Wednesday, March 9, 2011

Ash Wednesday Sermon

Today, Ash Wednesday begins a season of preparation. Over the next 46 days we will walk with Jesus Christ to Easter; through Good Friday and onto Easter. Please note that this season is a time of preparation for Easter, not for Good Friday. Good Friday is a step along the way.

How do we prepare? Our liturgy for Ash Wednesday tells us that we prepare for the great Pascal mystery of Easter by observing a holy Lent – by self-examination, penitence, prayer, fasting, almsgiving and by studying scripture.

Normally, we think of Lent as a time to give something up (like chocolate, or eating between meals, or alcohol), by denying ourselves of certain pleasures. But Lent is so much grander than simple fasting or denial.

Lent is indeed a time for:
  • Self-examination – when we consider our lives; who we are before God; what’s good about us and what needs changing.
  • for Penitence – if we find that we have sinned we are to acknowledge it, make changes, right a wrong (if possible) and move on.
  • for Fasting – reigning in our over indulgent appetites.
I like the metaphor of a juggler for Lent. We expect the juggler to toss a few balls into the air and to catch them. A juggler who only tosses balls into the air and doesn’t catch them – is no juggler at all. So, to only spend the Lenten preparation time to navel gaze, feel sorry for ourselves and fasting from candy and booze is hardy even half of the job. It’s like a juggler tossing the balls into the air without even the consideration of catching them.

Because – Lent is also a time for:
  • Prayer – being open to the divine presence when we get up in the morning, or before we lay down to sleep at night; at noon-time, or any time during the day – to stop, to be quiet, to pray, to be open to God’s love and forgiveness.
  • for Almsgiving – to give of our time, talent and yes even our treasure (our money) for the work and ministry of the church, for the work and ministry of this church.
  • for the Study of scripture – to be sure that one of the principle ways God has chosen to be revealed to us is in the words of Holy Scripture.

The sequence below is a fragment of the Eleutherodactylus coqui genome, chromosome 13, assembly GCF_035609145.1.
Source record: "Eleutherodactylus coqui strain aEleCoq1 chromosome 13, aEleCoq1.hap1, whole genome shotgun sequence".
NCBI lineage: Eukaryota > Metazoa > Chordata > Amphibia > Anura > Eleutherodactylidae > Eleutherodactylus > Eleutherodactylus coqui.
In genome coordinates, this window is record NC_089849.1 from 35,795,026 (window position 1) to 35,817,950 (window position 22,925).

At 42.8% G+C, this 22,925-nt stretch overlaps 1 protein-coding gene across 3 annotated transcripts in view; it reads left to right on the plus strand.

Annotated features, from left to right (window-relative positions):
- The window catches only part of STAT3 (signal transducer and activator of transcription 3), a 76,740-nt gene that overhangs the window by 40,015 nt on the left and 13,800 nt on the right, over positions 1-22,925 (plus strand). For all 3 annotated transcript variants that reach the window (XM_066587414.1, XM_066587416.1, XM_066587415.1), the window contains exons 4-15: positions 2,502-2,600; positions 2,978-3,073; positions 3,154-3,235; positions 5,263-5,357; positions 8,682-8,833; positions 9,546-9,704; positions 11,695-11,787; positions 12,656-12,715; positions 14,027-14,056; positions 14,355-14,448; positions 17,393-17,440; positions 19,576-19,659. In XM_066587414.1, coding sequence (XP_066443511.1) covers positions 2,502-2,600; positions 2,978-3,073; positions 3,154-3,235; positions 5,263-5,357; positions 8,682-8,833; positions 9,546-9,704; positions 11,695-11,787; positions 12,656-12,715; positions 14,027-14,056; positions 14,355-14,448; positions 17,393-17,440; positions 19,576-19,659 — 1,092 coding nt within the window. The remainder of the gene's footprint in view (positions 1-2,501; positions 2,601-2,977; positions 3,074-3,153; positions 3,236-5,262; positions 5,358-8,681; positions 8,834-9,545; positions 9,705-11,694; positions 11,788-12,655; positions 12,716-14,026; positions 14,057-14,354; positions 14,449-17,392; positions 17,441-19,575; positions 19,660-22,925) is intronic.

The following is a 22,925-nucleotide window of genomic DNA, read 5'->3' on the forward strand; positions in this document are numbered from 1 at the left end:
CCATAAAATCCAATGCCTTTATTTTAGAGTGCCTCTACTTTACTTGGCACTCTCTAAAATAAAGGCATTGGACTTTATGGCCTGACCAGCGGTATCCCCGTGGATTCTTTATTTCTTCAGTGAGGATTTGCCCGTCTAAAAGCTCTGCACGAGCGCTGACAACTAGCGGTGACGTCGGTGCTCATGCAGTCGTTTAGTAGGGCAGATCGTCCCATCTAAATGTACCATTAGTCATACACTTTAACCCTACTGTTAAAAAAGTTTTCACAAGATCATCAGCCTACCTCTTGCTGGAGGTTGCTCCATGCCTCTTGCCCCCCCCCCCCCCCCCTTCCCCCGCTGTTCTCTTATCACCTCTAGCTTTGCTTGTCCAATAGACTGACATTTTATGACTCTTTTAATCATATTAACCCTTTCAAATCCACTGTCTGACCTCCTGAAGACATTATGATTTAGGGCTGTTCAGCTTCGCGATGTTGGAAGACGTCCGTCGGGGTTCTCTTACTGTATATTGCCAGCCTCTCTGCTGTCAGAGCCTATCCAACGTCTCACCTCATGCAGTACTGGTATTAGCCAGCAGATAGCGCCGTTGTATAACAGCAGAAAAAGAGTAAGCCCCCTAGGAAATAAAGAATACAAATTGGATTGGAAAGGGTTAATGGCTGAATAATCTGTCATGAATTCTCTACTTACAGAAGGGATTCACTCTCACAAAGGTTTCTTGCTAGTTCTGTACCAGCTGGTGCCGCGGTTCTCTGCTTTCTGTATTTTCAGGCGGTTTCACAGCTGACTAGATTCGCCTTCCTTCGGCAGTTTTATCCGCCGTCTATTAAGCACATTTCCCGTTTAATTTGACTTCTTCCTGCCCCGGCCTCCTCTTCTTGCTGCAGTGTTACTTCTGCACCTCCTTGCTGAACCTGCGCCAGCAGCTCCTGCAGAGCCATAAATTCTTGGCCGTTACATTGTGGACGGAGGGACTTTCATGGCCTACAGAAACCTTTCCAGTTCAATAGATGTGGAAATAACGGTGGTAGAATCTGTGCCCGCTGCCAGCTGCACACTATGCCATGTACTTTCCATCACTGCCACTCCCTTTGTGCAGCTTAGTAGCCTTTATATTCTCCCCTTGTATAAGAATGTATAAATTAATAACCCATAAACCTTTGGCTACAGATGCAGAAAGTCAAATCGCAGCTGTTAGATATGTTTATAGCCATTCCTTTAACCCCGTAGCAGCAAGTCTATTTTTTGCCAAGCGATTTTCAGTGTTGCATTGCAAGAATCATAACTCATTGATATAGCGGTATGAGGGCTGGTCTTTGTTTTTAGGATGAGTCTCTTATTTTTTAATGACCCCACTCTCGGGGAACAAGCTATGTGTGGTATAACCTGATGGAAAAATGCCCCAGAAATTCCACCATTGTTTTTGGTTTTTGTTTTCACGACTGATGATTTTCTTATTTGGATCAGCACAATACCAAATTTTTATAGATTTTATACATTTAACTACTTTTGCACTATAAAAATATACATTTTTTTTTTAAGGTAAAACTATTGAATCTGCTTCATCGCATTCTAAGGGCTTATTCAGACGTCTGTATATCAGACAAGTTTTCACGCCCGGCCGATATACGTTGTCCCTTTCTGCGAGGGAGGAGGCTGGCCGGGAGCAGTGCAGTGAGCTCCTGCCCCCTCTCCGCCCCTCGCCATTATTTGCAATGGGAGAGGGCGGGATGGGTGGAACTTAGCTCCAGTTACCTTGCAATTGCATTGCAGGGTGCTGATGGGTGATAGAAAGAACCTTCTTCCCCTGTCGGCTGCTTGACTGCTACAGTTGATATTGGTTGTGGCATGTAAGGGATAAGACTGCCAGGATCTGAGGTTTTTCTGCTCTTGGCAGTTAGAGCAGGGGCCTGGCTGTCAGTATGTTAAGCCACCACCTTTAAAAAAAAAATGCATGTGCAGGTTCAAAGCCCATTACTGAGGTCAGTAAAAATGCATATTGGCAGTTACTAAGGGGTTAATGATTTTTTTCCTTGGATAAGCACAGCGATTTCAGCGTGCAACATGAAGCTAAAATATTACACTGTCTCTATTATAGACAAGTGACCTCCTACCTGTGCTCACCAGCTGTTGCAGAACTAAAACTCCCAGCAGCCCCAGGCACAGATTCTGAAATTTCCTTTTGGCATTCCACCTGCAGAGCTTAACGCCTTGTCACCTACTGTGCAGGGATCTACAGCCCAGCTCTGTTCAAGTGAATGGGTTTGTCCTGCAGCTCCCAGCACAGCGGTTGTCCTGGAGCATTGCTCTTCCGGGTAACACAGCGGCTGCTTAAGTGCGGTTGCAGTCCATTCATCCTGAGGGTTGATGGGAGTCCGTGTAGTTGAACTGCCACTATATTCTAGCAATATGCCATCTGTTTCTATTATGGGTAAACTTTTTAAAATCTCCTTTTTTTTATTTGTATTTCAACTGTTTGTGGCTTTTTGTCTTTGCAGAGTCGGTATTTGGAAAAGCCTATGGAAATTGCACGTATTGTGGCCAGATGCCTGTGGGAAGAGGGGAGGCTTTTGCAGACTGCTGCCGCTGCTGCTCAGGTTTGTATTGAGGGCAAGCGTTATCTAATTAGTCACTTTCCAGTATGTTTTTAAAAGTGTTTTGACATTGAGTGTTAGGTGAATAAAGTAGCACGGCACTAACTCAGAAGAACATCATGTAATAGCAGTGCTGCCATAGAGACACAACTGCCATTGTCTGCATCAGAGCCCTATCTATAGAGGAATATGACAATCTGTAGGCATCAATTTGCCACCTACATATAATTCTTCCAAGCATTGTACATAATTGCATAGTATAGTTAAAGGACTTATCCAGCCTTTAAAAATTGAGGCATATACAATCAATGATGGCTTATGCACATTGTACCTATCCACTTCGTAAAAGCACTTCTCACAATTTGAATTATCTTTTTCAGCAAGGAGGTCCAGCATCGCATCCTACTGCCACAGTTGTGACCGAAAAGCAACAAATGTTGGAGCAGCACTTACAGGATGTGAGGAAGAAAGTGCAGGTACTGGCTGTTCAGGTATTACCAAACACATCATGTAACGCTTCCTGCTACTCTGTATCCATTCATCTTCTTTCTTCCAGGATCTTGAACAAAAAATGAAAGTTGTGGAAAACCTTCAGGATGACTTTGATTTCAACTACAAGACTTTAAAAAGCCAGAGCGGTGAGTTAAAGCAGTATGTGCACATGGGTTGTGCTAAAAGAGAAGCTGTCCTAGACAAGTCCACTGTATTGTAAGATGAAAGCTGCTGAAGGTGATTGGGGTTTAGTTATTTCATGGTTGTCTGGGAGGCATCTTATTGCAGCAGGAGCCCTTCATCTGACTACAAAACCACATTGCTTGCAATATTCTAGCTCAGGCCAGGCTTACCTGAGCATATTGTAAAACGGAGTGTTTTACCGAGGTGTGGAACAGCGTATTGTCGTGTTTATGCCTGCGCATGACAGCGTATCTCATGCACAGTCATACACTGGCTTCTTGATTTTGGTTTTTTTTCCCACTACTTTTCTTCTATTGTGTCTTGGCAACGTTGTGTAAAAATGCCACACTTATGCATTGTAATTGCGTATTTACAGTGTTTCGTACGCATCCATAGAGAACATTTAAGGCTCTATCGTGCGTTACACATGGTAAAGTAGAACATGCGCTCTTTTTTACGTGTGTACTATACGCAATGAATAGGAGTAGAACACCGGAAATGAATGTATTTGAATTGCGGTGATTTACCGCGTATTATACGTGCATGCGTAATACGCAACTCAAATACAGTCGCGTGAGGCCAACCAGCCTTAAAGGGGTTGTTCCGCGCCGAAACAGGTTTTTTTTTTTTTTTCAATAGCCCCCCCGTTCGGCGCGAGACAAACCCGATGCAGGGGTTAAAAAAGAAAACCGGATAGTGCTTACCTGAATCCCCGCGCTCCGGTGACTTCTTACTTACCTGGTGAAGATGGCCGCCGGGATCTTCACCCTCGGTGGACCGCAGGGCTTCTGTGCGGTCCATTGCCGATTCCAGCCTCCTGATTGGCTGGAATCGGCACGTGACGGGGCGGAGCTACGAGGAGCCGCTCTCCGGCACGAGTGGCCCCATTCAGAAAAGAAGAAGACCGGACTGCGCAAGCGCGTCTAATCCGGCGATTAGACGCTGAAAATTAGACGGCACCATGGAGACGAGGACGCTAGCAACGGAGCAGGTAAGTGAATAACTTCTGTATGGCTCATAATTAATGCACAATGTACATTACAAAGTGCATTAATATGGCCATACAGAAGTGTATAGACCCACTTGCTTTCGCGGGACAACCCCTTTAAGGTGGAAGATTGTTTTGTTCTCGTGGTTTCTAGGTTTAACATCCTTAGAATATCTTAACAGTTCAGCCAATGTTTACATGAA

We deny ourselves certain things in this season of preparation so that we can be open to the presence of God in our lives. We toss the balls into the air and we catch them.

And from time to time during this Lent you may ask yourself; why, why am I doing this? Because God loves you. More than anything else, the Easter message is about the depth and breadth of God’s love. He is risen, Alleluia! Not even the grave, not even the death of Jesus Christ, the son of God and our Saviour, can separate us from the love of God.

And so, this season of preparation begins with a message of love:
  • “Remember you are dust, and to dust you shall return.”
This message may not sound like love at first hearing, but think about it. What is dust? What are the ashes we speak of today? Carbon, the building blocks of creation. “… you are dust” (ashes); you are made of the stuff of creation; you are made of that which God love. This is the message we remind ourselves of today by this action, the imposition of ashes: God loves us.

“… and to dust you shall return”: you shall return to God, the creator and maker of all, the creator and lover of all.

It is a distinct privilege for me to be the one who places these ashes on your foreheads and to remind you that you are loved by God and to God you shall return. Amen.

1 comment:

Mick Francis said...

I heard this sermon in person, and it is proof that a sermon does not have to be long to be good, or to deliver the right message.

The image of the carbon in the ashes being the building blocks of creation makes the whole "remember you are dust...." make perfect sense.

As one of the fortunate people who heard this last night, I say "thanks."